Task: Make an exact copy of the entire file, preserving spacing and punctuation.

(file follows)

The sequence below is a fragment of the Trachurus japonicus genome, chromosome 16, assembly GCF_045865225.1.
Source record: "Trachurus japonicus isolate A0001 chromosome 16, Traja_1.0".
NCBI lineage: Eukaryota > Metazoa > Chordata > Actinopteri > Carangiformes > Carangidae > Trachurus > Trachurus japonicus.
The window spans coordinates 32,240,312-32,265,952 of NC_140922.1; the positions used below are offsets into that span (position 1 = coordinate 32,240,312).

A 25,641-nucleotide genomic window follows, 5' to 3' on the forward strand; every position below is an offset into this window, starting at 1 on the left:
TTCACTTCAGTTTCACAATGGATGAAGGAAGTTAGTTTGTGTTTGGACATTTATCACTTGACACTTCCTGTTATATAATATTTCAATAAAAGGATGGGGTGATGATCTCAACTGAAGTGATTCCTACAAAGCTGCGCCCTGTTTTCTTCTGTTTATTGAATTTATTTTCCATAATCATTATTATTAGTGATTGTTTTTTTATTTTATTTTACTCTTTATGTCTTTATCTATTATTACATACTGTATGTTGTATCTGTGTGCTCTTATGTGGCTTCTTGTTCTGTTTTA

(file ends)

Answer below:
The sequence below is a fragment of the Trachurus japonicus genome, chromosome 16, assembly GCF_045865225.1.
Source record: "Trachurus japonicus isolate A0001 chromosome 16, Traja_1.0".
NCBI lineage: Eukaryota > Metazoa > Chordata > Actinopteri > Carangiformes > Carangidae > Trachurus > Trachurus japonicus.
The window spans coordinates 32,240,312-32,265,952 of NC_140922.1; the positions used below are offsets into that span (position 1 = coordinate 32,240,312).

A 25,641-nucleotide genomic window follows, 5' to 3' on the forward strand; every position below is an offset into this window, starting at 1 on the left:
TTCACTTCAGTTTCACAATGGATGAAGGAAGTTAGTTTGTGTTTGGACATTTATCACTTGACACTTCCTGTTATATAATATTTCAATAAAAGGATGGGGTGATGATCTCAACTGAAGTGATTCCTACAAAGCTGCGCCCTGTTTTCTTCTGTTTATTGAATTTATTTTCCATAATCATTATTATTAGTGATTGTTTTTTTATTTTATTTTACTCTTTATGTCTTTATCTATTATTACATACTGTATGTTGTATCTGTGTGCTCTTATGTGGCTTCTTGTTCTGTTTTA